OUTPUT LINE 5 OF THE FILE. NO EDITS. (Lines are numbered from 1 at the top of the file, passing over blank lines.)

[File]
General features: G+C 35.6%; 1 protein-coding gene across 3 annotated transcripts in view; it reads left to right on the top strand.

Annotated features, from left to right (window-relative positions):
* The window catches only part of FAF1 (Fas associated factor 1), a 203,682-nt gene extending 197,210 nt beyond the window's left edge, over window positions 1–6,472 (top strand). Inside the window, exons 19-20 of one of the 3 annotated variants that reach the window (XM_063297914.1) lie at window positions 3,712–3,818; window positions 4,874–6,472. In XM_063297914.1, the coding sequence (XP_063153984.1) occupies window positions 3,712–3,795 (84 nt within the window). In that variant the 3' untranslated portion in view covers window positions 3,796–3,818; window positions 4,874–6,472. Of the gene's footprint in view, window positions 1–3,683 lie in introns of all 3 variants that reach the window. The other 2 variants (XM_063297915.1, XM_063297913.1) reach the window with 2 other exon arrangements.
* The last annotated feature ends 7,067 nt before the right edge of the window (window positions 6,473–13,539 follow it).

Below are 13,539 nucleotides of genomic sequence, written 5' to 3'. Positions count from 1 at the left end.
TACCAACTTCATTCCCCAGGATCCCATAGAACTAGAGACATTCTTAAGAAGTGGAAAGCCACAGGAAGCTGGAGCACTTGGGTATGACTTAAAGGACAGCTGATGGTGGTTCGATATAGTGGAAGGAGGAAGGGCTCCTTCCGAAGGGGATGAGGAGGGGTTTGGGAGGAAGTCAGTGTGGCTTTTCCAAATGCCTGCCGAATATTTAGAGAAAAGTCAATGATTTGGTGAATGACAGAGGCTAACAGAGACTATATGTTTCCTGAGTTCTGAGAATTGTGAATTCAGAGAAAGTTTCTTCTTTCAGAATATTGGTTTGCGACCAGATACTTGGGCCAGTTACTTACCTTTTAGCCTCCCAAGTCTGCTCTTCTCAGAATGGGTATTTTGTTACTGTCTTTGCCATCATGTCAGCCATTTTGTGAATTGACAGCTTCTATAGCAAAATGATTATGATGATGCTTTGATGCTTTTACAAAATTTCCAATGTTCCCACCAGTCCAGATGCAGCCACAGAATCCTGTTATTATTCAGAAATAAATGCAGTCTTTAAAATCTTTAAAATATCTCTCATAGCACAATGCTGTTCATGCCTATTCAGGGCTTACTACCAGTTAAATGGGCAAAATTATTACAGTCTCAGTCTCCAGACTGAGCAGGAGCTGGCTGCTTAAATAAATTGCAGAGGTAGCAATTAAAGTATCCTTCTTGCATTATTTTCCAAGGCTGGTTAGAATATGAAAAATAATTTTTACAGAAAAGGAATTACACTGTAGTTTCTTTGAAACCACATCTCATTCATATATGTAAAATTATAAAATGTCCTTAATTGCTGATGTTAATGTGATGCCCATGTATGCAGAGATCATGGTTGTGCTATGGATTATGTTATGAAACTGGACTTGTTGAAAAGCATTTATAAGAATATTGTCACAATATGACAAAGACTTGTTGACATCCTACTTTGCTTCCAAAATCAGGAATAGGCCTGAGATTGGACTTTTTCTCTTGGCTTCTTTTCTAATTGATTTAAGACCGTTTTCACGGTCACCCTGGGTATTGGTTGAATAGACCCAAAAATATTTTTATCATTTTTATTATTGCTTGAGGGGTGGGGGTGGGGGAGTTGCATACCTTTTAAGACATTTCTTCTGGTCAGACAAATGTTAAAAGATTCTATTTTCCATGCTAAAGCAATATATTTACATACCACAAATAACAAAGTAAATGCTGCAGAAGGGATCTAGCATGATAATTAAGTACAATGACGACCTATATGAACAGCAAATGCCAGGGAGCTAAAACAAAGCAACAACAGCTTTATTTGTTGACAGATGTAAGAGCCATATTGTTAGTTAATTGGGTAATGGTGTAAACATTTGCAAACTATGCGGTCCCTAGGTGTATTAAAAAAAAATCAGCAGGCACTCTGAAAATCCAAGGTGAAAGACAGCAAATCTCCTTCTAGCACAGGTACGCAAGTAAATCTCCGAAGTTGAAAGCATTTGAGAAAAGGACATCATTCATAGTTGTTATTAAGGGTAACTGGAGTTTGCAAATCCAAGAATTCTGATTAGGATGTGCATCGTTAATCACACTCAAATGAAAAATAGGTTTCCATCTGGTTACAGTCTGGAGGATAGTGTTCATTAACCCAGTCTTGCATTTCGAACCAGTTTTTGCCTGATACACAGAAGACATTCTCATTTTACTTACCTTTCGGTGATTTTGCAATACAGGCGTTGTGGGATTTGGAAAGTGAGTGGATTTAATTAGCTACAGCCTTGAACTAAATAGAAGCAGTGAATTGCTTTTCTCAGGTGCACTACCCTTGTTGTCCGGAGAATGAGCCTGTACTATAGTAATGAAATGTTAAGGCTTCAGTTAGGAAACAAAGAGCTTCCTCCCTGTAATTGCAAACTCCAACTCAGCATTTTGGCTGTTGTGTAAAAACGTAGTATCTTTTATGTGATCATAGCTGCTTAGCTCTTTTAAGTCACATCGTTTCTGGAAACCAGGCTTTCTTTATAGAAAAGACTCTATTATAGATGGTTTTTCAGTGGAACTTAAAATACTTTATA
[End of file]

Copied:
Below are 13,539 nucleotides of genomic sequence, written 5' to 3'. Positions count from 1 at the left end.